Along with an increase in new COVID-19 infections, Karnataka is reporting an increase in dengue cases. The state had reported 1,838 dengue cases as of June 10.
According to State Health Department data, there has been a roughly 50% increase in dengue occurrence this year — from January to June 10 — compared to the same period last year.
So far this year, 1,838 instances have been registered, compared to 916 cases reported in the same period last year. In the previous month alone (May 10 to June 10), the State’s total has increased by 532 instances.
Bengaluru continued to have the highest number of dengue cases in the state, reporting 388 (almost 22 percent) of the overall tally. Following Bengaluru, a considerable increase was noted in the districts of Udupi, Mysuru, Koppal, Chitradurga, and Vijayapura during January to May compared to the previous year. From January through June 10, Udupi had the highest number (217) among districts other than Bengaluru. Mysuru (171), Chitradurga (105) and Koppal follow (94).
Routine monitoring and source reduction operations have been increased, according to State Health Commissioner Randeep D., in light of the present growing trend of dengue cases in various districts.
“Monsoon season supports the widespread proliferation of the Aedesaegyptimosquito, which is a vector for dengue, chikungunya and zika vírus disease. We are intensifying the routine surveillance and source reduction activities in rural areas by ASHAs and health assistants. The fortnightly source reduction activity in urban wards is also being taken up on a war-footing mode with strict monitoring and supervision,” the Commissioner told The Hindu on Saturday.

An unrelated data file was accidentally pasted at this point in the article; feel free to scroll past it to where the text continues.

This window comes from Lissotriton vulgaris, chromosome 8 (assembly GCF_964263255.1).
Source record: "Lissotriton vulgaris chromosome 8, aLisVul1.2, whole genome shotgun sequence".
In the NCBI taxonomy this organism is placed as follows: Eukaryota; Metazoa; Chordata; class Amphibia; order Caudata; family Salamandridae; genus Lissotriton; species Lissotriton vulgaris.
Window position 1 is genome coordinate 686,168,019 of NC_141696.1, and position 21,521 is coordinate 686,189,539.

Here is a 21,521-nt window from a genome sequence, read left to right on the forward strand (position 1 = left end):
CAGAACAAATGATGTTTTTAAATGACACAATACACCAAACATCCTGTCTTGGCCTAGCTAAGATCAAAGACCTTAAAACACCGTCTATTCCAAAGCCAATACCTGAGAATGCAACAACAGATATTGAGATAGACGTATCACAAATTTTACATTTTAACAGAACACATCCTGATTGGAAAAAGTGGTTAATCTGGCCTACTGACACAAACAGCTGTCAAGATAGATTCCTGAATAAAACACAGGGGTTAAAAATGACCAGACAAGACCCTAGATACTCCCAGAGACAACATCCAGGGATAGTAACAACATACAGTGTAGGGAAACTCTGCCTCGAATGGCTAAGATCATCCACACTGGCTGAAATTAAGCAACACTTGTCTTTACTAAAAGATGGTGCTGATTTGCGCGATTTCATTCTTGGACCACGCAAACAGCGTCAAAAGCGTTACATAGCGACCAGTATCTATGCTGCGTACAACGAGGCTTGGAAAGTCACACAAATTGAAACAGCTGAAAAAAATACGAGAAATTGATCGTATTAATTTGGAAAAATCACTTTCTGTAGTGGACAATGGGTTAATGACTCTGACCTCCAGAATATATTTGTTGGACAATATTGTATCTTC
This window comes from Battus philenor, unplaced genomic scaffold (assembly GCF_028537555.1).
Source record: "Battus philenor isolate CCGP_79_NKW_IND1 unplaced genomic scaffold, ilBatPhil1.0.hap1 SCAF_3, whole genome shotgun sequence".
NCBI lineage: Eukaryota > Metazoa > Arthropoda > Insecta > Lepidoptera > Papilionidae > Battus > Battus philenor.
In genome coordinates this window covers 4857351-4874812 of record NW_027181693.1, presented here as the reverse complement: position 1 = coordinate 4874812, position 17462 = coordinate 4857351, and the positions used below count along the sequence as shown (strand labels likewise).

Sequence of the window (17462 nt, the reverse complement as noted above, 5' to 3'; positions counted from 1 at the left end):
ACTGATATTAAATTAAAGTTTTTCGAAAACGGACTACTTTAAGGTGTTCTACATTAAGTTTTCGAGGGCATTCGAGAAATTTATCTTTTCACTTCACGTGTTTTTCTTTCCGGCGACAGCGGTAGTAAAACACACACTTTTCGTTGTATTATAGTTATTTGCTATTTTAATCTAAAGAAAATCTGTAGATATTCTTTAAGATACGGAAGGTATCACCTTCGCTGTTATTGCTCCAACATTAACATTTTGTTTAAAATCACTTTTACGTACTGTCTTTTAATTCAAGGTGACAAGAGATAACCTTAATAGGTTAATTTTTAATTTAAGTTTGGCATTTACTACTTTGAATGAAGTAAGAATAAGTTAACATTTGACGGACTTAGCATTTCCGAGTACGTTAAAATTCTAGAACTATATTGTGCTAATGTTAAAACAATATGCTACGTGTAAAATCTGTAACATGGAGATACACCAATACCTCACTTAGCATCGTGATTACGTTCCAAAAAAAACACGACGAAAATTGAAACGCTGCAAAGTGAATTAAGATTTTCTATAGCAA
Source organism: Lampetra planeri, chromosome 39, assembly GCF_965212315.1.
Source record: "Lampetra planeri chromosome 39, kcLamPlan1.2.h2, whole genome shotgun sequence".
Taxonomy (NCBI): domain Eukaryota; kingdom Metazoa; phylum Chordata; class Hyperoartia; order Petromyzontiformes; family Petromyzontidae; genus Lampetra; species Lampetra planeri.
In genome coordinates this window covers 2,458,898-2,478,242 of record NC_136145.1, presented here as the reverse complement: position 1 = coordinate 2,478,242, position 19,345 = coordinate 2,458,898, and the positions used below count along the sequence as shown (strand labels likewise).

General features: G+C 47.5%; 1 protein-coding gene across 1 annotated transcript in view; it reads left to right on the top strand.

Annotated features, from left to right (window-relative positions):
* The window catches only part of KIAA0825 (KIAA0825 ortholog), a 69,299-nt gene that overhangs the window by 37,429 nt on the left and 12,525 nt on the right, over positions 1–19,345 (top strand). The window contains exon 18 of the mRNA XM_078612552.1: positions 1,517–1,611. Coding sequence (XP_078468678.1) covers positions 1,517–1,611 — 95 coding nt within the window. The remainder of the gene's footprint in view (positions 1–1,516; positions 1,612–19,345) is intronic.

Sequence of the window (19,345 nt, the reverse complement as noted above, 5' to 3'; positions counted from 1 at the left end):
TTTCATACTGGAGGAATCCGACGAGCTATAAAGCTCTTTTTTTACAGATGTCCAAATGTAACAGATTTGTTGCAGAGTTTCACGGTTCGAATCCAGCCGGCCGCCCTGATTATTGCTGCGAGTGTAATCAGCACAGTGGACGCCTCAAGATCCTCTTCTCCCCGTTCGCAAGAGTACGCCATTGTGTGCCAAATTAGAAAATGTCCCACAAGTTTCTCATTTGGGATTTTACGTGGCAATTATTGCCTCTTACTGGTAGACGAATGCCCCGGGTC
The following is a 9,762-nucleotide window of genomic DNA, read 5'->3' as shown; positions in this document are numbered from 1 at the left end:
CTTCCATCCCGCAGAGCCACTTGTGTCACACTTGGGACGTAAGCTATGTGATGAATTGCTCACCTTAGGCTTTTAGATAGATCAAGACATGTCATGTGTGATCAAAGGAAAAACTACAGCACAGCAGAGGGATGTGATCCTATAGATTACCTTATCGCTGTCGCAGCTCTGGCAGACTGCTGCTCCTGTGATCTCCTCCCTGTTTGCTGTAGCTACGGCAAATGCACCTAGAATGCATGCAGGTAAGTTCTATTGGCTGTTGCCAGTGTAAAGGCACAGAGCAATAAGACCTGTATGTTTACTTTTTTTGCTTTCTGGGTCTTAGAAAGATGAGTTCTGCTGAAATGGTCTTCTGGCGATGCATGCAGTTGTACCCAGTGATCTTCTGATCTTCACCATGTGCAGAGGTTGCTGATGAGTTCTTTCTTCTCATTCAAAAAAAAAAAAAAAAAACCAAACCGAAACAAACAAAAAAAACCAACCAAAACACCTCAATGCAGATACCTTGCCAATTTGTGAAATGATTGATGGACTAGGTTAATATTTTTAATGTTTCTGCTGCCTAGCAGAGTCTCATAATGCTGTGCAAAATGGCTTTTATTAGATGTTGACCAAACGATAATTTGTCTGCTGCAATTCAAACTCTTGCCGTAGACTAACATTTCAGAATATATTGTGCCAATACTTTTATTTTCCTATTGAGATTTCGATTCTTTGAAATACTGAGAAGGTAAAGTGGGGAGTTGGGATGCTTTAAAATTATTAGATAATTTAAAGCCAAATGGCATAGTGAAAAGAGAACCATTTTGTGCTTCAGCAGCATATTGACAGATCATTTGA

He said that a circular has been issued directing all District Vector Borne Disease Control (DVBDC) officers to ensure effective disposal of solid waste that will help prevent mosquito breeding in peri-domestic situations. “All government and private office buildings including commercial establishments should be inspected for Aedesaegypti mosquito breeding,” he said.
In addition to increased monitoring, DVBDC officials have been directed to ensure that individuals take personal protective measures and to promote biological and chemical control at the home, community, and institutional levels, he added. District officers have also been directed to guarantee the timely treatment of sick patients as well as the provision of required medications and logistics such as adulticide and larvicide at all levels, including village level.
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